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Reopening schools will be harder than closing them.

Chalkboard Education
May 20 · 4 min read

With governments around the World slowly reopening economies — and schools — we find ourselves forced to make changes to how we operate, as well as cater for new regulations and needs that we simply never thought of before. Change is different, change is new, and it is often uncomfortable: reopenings puts novel pressure and scrutiny on school systems, and raise new questions many were not prepared to answer that fast. Reopening a school in the Covid-19 era is harder than closing it — but there are solutions.

What change means

Institutions will likely be heavily regulated, pushing for the creation of protocols to factor in various health requirements and operational adjustments. How to train staff on new behaviours? How to teach and enforce social distancing with kids? How to control? How to track and isolate new Covid cases? These are new, very practical questions to which each institution will need to develop their own answers, depending on context, resources, and calendar.

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Teaching social distanciation to kids, in Tourcoing, France

New requirements, whether they come from hierarchy, from parents’ scrutiny or from the law, will likely prioritize hygiene and prevention, pushing brick-and-mortar schools to undertake intense reorganizing and training on social distancing management, protective measures for kids, and the use of virtual teaching tools.

Teaching materials themselves, as well as pedagogy, will have to be re-structured to fit this new context. Parents and families will likely need to be involved in this process, should part of the teaching be conducted from home. Practice and exercises will need to be adapted for easy assimilation by isolated students. Any new tool being implemented will need to be accessible to students with disabilities.

The haste behind all these transitions puts enormous pressure on school directors. Leaders are asked to react quickly despite having incomplete guidelines and information ; and in many cases under intense scrutiny from supervisors and worried parents. Navigating and decision-making during this period has become like moving through a minefield: schools must move forward and innovate, for their own financial stability and for the good of children, but have very little guidance on what to do.

This is a lot. School leaders, teachers, teachers-in-training: the education community at large will need support and funding in the coming months and years, and most importantly, be given the time and resources to train staff and innovate safely.

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Kids crafting social distancing hats, in Hangzhou, China

A steep learning curve

Online teaching, typically, is very new and odd to many teachers. Trainers are now expected to master a host of new ICT tools without proper introduction to them, and the learning curve is really steep. Some professionals, used to being given a reasonable amount of time to get comfortable with new tools, are now tasked with setting up large group videocalls, right now, from home. They also end up ensuring troubleshooting for all participants: who else, but the Professor, a student or a parent will ask for help when they can’t connect, or when their audio is not working, or when the connection is bad?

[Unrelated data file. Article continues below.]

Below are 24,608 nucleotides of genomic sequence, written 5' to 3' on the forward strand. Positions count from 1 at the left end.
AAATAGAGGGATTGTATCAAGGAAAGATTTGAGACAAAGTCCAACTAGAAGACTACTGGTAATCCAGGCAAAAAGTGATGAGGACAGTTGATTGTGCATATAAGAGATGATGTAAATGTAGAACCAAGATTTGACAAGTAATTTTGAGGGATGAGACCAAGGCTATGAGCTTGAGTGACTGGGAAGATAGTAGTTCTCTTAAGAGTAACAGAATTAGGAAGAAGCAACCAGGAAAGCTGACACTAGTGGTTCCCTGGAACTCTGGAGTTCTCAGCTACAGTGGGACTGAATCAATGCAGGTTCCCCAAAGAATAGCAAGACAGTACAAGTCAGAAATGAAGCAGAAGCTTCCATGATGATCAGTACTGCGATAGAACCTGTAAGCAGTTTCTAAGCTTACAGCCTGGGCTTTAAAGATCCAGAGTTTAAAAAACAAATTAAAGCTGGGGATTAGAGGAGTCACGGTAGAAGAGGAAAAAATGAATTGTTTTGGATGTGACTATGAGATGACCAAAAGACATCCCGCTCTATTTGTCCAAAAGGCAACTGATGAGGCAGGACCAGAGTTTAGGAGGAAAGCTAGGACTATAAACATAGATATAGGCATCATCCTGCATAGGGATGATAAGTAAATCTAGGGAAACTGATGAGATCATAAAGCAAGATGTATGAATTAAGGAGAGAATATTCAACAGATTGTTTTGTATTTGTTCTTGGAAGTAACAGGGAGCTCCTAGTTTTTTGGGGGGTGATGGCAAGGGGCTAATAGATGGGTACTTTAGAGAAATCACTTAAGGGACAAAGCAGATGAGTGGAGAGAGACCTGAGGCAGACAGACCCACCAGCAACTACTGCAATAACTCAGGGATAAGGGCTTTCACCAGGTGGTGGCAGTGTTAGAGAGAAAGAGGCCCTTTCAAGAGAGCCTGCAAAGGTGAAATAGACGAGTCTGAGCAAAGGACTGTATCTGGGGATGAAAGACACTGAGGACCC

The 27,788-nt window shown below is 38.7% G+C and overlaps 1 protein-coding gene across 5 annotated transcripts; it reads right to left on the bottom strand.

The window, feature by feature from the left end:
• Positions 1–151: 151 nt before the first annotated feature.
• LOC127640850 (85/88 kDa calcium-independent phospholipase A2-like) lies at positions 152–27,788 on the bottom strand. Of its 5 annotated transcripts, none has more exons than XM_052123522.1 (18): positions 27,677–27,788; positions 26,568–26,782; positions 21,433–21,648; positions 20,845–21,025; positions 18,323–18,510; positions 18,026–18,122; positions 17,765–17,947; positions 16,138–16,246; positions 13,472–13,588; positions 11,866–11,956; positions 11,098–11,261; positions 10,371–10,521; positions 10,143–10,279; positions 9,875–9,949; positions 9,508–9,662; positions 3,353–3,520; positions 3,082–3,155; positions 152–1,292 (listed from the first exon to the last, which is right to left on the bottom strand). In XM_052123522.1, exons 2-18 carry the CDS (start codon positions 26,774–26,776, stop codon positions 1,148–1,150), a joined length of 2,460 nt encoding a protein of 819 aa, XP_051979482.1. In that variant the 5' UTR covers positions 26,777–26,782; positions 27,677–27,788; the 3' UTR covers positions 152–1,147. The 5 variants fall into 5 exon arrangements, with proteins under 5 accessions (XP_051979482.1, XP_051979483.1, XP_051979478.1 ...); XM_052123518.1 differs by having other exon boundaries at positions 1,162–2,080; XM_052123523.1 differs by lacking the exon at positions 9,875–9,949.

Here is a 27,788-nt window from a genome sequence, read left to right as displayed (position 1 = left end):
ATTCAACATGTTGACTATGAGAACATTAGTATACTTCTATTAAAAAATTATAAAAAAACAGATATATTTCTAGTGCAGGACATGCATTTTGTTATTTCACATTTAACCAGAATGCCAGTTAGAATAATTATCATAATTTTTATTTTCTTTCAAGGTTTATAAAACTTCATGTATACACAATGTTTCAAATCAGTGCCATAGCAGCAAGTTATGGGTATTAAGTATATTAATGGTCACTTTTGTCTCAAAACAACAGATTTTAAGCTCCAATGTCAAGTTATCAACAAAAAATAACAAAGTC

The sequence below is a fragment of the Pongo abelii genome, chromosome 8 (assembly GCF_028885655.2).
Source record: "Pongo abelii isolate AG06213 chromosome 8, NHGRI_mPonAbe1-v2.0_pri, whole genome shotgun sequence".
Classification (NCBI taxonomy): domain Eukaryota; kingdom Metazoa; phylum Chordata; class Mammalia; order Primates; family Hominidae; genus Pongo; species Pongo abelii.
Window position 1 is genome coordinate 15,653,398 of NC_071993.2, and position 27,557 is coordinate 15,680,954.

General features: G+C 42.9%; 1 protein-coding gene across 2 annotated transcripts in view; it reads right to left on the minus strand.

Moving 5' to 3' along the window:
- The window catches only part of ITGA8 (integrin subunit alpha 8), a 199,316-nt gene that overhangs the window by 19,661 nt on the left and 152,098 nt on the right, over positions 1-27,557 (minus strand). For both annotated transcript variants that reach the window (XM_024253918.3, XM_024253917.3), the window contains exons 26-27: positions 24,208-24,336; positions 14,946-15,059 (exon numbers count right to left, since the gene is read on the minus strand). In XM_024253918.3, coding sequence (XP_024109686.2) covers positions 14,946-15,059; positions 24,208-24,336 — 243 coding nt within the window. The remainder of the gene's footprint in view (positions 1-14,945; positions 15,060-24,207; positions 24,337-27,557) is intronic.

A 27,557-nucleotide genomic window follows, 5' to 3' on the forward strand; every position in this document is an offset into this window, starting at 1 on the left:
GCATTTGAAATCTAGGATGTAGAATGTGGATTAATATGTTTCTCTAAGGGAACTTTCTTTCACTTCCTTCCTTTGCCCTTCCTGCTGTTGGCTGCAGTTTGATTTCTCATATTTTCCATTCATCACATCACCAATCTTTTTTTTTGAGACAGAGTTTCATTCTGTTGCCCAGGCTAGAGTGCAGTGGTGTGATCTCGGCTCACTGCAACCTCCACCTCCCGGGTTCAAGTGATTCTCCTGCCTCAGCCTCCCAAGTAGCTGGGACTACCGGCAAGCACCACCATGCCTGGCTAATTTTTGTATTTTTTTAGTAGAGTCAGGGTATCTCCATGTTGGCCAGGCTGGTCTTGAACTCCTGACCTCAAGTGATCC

Are we really expecting all teachers and school leaders to become ICT experts right away? What happens when schools simply don’t have the resources to scale up their usage of ICT? What do we do when students and families don’t have a computer at home, or good network? What is a reasonable budget to solve these issues?

Distance learning tools and processes must be designed with these questions in mind: distance learning tools should save teachers’ time and energy, not cost them more. Distance learning programs should ensure more kids can learn, not less. This crisis is revealing how inclusivity, accessibility and ease of use are essential to implementing distance learning.

It is not just about choosing the right software: it is about implementing it efficiently and to the satisfaction of all stakeholders involved. It is about ensuring it is put at use, on the long run, and about measuring its positive outcomes to learners and their communities.

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School leaders training with Chalkboard Education, in Kumasi, Ghana

Chalkboard Education

This is our expertise at Chalkboard Education. For 5+ years, we have been implementing distance learning and teachers training programs on behalf of schools, tertiary institutions, and NGOs, in West and East Africa. Recently, we have trained over 10,000 teachers and school leaders on school management and their curricula. We are now developing a teachers training manual to help K-12 teachers and school leaders transition to virtual learning in the Covid era.

Helping schools improving learning outcomes is our driver and our ambition, and we are dedicated to help all schools transition into the Covid era with success. Contact us for any inquiries: hello@chalkboard.education.


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Chalkboard Education is offering its software for free to all schools affected by Covid-19 closures in Ghana.

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